(Just a single rule: mix-tape-style, no more than one film per director. You know, because otherwise the whole thing would be pointless.)
(#39) The Palm Beach Story
Comedy • dir. Preston Sturges • 1942 • USA
In the space of a little over five years, Preston Sturges wrote and directed The Great McGinty (1940), The Lady Eve (1941), Sullivan’s Travels (1941), The Palm Beach Story (1942), The Miracle of Morgan’s Creek (1944), and Hail the Conquering Hero (1944). If you’re a fan of his work you really do have to wonder – can any other filmmaker claim such an extraordinary and prolific purple patch? John Ford, maybe? Alfred Hitchcock? Woody Allen at his very best? For sure, it’s a vanishingly small group of contenders. What must Sturges have been like? Busy, I would venture. And, also, I like to think, the rare sort of fellow who is brilliant in much the same way lesser mortals are short, handsome, or dim. Only someone naturally fast and nimble could ever hope to make – and quickly – movies so chockfull of gusto and wit.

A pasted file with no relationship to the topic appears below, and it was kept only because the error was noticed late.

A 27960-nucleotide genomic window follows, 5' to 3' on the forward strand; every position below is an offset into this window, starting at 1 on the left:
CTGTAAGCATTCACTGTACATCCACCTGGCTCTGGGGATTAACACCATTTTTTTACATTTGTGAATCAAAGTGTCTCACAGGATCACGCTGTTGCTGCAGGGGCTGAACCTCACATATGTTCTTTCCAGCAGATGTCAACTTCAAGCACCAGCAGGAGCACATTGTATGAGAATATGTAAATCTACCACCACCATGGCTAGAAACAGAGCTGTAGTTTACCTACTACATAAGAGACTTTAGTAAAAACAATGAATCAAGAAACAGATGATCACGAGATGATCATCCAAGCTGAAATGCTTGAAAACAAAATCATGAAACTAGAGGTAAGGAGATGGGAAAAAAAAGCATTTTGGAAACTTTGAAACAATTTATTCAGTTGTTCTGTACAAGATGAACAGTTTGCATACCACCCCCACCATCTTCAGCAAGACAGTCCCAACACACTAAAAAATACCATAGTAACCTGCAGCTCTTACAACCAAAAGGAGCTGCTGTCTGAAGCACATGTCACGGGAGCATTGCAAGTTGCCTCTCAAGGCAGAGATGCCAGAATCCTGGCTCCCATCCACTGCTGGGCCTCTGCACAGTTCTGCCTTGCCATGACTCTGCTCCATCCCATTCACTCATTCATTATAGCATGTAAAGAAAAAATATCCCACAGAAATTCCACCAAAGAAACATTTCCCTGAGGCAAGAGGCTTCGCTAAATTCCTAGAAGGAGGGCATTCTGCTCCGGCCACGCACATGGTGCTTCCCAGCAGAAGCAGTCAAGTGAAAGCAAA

I was smitten right from the get-go, since I first saw The Lady Eve during my first ever trip to New York. In the afternoon, aged 18 and someplace in the Village – a few bucks for a ticket, and change enough out a ten for a “homemade” cookie too. Barbara Stanwyck, Henry Fonda, some caper on a cruise ship, disguises, pratfalls, and romance… if there’s room in life for this, then count me in! The Palm Beach Story I like even more. For its confusion, mayhem, and mischief. Its crazy schemes, quick talking, and double-dealing. Its identical twins and eccentric millionaires. And lines like, “You have no idea what a long-legged woman can do without doing anything.” No word of a lie: I want someday to have a son and name him Preston Curtis.